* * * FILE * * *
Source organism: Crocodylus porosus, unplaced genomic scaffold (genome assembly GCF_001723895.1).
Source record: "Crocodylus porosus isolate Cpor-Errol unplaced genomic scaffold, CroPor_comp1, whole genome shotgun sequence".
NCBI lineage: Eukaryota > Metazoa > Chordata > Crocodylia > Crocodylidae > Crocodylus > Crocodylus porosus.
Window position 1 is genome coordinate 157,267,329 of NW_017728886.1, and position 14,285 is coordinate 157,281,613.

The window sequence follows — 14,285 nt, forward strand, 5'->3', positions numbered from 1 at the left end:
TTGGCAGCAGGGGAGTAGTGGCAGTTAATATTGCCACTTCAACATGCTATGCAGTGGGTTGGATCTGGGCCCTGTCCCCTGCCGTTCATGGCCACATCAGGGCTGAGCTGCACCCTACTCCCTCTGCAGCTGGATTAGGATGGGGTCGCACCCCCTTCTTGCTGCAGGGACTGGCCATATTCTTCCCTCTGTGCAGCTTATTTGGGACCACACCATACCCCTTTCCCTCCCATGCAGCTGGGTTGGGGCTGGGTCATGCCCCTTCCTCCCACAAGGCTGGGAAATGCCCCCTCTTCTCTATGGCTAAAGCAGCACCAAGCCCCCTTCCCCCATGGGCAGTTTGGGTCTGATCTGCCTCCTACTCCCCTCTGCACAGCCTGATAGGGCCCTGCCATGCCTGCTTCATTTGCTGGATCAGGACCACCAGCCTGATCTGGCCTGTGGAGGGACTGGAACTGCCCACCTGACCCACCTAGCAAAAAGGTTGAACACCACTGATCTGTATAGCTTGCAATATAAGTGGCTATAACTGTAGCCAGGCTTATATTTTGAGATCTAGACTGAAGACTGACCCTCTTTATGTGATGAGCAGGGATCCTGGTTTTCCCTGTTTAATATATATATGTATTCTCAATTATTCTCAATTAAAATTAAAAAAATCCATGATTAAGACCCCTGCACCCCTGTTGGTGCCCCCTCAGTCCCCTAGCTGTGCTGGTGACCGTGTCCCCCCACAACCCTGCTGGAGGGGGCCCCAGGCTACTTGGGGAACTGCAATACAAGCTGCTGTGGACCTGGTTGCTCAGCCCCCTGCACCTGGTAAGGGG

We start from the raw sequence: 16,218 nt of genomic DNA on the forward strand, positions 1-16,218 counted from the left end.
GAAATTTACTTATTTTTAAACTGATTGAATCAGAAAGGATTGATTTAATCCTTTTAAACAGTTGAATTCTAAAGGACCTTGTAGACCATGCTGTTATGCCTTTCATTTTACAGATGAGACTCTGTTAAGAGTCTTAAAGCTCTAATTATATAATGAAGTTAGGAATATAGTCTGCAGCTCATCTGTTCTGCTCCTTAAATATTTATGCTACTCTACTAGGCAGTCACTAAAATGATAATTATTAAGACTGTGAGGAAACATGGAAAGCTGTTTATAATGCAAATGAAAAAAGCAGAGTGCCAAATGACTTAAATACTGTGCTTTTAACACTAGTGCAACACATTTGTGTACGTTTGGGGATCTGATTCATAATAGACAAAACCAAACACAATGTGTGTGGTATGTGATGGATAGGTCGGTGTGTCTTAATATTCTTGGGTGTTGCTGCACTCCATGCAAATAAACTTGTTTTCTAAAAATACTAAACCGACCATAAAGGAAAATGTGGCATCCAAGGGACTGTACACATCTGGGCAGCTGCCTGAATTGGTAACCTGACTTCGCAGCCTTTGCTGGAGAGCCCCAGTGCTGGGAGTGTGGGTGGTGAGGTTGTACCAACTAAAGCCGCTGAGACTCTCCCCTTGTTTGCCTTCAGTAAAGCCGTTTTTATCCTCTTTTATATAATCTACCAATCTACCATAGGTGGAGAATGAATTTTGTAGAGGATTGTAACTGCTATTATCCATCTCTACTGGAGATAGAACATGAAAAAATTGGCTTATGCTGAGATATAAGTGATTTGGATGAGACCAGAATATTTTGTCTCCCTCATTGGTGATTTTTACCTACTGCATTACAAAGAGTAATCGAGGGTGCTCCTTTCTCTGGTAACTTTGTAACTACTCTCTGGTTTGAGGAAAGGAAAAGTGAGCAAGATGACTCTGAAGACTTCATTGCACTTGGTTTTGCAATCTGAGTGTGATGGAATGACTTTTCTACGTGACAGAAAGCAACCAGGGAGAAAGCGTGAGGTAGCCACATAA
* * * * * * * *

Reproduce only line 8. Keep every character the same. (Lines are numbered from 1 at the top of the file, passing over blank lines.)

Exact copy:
GAAATTTACTTATTTTTAAACTGATTGAATCAGAAAGGATTGATTTAATCCTTTTAAACAGTTGAATTCTAAAGGACCTTGTAGACCATGCTGTTATGCCTTTCATTTTACAGATGAGACTCTGTTAAGAGTCTTAAAGCTCTAATTATATAATGAAGTTAGGAATATAGTCTGCAGCTCATCTGTTCTGCTCCTTAAATATTTATGCTACTCTACTAGGCAGTCACTAAAATGATAATTATTAAGACTGTGAGGAAACATGGAAAGCTGTTTATAATGCAAATGAAAAAAGCAGAGTGCCAAATGACTTAAATACTGTGCTTTTAACACTAGTGCAACACATTTGTGTACGTTTGGGGATCTGATTCATAATAGACAAAACCAAACACAATGTGTGTGGTATGTGATGGATAGGTCGGTGTGTCTTAATATTCTTGGGTGTTGCTGCACTCCATGCAAATAAACTTGTTTTCTAAAAATACTAAACCGACCATAAAGGAAAATGTGGCATCCAAGGGACTGTACACATCTGGGCAGCTGCCTGAATTGGTAACCTGACTTCGCAGCCTTTGCTGGAGAGCCCCAGTGCTGGGAGTGTGGGTGGTGAGGTTGTACCAACTAAAGCCGCTGAGACTCTCCCCTTGTTTGCCTTCAGTAAAGCCGTTTTTATCCTCTTTTATATAATCTACCAATCTACCATAGGTGGAGAATGAATTTTGTAGAGGATTGTAACTGCTATTATCCATCTCTACTGGAGATAGAACATGAAAAAATTGGCTTATGCTGAGATATAAGTGATTTGGATGAGACCAGAATATTTTGTCTCCCTCATTGGTGATTTTTACCTACTGCATTACAAAGAGTAATCGAGGGTGCTCCTTTCTCTGGTAACTTTGTAACTACTCTCTGGTTTGAGGAAAGGAAAAGTGAGCAAGATGACTCTGAAGACTTCATTGCACTTGGTTTTGCAATCTGAGTGTGATGGAATGACTTTTCTACGTGACAGAAAGCAACCAGGGAGAAAGCGTGAGGTAGCCACATAA